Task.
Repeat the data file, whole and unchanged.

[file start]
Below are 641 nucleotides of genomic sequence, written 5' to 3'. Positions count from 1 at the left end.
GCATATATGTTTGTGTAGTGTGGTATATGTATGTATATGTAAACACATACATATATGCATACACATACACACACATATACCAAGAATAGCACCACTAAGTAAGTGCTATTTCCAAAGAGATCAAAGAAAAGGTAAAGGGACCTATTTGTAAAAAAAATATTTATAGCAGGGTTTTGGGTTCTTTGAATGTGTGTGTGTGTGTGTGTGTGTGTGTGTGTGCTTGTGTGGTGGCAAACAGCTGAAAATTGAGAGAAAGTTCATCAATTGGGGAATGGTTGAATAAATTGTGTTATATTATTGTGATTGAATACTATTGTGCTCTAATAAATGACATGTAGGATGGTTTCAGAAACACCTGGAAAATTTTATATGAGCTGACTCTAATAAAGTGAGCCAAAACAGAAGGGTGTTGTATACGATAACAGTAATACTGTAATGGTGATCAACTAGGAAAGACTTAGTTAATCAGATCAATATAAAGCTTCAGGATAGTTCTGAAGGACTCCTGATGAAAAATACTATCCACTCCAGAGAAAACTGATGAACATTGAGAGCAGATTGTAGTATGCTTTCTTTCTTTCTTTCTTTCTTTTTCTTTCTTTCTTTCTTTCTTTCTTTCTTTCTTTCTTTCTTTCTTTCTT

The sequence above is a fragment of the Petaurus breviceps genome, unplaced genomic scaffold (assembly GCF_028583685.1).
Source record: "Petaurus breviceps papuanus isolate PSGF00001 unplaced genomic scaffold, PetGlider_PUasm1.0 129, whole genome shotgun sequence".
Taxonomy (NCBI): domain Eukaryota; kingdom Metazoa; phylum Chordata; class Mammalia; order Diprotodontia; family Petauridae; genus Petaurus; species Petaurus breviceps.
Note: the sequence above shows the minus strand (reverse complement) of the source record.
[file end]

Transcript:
Below are 641 nucleotides of genomic sequence, written 5' to 3'. Positions count from 1 at the left end.
GCATATATGTTTGTGTAGTGTGGTATATGTATGTATATGTAAACACATACATATATGCATACACATACACACACATATACCAAGAATAGCACCACTAAGTAAGTGCTATTTCCAAAGAGATCAAAGAAAAGGTAAAGGGACCTATTTGTAAAAAAAATATTTATAGCAGGGTTTTGGGTTCTTTGAATGTGTGTGTGTGTGTGTGTGTGTGTGTGTGTGCTTGTGTGGTGGCAAACAGCTGAAAATTGAGAGAAAGTTCATCAATTGGGGAATGGTTGAATAAATTGTGTTATATTATTGTGATTGAATACTATTGTGCTCTAATAAATGACATGTAGGATGGTTTCAGAAACACCTGGAAAATTTTATATGAGCTGACTCTAATAAAGTGAGCCAAAACAGAAGGGTGTTGTATACGATAACAGTAATACTGTAATGGTGATCAACTAGGAAAGACTTAGTTAATCAGATCAATATAAAGCTTCAGGATAGTTCTGAAGGACTCCTGATGAAAAATACTATCCACTCCAGAGAAAACTGATGAACATTGAGAGCAGATTGTAGTATGCTTTCTTTCTTTCTTTCTTTCTTTTTCTTTCTTTCTTTCTTTCTTTCTTTCTTTCTTTCTTTCTTTCTTTCTT

The sequence above is a fragment of the Petaurus breviceps genome, unplaced genomic scaffold (assembly GCF_028583685.1).
Source record: "Petaurus breviceps papuanus isolate PSGF00001 unplaced genomic scaffold, PetGlider_PUasm1.0 129, whole genome shotgun sequence".
Taxonomy (NCBI): domain Eukaryota; kingdom Metazoa; phylum Chordata; class Mammalia; order Diprotodontia; family Petauridae; genus Petaurus; species Petaurus breviceps.
Note: the sequence above shows the minus strand (reverse complement) of the source record.